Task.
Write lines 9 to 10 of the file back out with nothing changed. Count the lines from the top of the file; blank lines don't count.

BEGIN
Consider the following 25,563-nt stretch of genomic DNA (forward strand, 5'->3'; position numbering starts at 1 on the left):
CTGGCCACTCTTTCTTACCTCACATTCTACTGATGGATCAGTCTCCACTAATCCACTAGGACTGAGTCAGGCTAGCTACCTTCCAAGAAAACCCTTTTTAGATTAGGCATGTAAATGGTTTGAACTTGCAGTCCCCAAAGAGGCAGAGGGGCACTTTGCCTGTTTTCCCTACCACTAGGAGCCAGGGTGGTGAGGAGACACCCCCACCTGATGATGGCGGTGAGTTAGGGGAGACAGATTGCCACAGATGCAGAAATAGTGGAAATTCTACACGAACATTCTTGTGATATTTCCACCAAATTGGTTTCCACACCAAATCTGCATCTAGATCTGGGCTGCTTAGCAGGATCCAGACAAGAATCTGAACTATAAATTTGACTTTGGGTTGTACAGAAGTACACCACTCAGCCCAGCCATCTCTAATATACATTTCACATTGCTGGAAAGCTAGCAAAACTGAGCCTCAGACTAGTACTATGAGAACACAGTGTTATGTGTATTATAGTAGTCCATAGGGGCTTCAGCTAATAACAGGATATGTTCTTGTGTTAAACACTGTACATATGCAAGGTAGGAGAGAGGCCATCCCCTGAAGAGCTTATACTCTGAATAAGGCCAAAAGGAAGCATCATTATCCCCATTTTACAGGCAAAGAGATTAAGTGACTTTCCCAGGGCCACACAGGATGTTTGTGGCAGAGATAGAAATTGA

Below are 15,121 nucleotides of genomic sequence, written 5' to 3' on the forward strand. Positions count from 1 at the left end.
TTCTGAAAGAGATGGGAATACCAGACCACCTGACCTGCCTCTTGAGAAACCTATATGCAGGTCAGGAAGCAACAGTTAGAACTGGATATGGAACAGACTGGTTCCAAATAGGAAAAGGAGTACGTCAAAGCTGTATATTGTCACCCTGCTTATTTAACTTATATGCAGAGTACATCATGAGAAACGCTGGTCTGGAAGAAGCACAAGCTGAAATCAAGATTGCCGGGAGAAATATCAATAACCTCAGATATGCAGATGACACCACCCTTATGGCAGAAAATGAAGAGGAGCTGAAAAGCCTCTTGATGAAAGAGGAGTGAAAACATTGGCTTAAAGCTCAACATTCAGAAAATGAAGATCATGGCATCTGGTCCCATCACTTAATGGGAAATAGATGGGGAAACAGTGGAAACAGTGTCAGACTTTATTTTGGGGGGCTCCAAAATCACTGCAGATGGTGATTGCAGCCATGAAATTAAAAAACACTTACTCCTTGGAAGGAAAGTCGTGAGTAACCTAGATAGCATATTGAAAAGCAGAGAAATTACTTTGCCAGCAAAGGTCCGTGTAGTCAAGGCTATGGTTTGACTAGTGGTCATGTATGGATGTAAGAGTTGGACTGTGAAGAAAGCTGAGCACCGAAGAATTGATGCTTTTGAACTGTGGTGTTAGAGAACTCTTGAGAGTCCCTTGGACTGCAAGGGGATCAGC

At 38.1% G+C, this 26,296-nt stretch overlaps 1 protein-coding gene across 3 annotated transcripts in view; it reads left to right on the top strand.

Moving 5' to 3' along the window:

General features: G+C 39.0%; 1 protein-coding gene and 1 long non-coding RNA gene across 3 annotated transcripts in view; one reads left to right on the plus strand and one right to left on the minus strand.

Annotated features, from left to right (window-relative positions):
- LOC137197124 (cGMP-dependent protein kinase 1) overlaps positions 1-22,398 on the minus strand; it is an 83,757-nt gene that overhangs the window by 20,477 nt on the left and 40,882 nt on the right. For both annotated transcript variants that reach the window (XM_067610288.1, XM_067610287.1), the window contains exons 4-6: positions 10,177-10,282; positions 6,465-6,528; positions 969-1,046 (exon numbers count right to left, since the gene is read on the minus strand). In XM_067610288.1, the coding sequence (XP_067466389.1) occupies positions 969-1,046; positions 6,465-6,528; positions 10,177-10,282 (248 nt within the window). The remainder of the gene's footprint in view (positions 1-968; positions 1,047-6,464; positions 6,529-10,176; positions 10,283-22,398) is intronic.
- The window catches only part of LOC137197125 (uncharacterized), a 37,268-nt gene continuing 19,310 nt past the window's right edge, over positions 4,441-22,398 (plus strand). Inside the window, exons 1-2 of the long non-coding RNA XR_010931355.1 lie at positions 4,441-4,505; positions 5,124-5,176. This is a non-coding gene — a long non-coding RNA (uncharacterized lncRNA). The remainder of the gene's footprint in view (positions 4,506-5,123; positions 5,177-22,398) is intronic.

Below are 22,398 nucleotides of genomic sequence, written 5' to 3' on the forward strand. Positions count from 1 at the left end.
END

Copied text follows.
- LOC137197124 (cGMP-dependent protein kinase 1) overlaps positions 1-22,398 on the minus strand; it is an 83,757-nt gene that overhangs the window by 20,477 nt on the left and 40,882 nt on the right. For both annotated transcript variants that reach the window (XM_067610288.1, XM_067610287.1), the window contains exons 4-6: positions 10,177-10,282; positions 6,465-6,528; positions 969-1,046 (exon numbers count right to left, since the gene is read on the minus strand). In XM_067610288.1, the coding sequence (XP_067466389.1) occupies positions 969-1,046; positions 6,465-6,528; positions 10,177-10,282 (248 nt within the window). The remainder of the gene's footprint in view (positions 1-968; positions 1,047-6,464; positions 6,529-10,176; positions 10,283-22,398) is intronic.
- The window catches only part of LOC137197125 (uncharacterized), a 37,268-nt gene continuing 19,310 nt past the window's right edge, over positions 4,441-22,398 (plus strand). Inside the window, exons 1-2 of the long non-coding RNA XR_010931355.1 lie at positions 4,441-4,505; positions 5,124-5,176. This is a non-coding gene — a long non-coding RNA (uncharacterized lncRNA). The remainder of the gene's footprint in view (positions 4,506-5,123; positions 5,177-22,398) is intronic.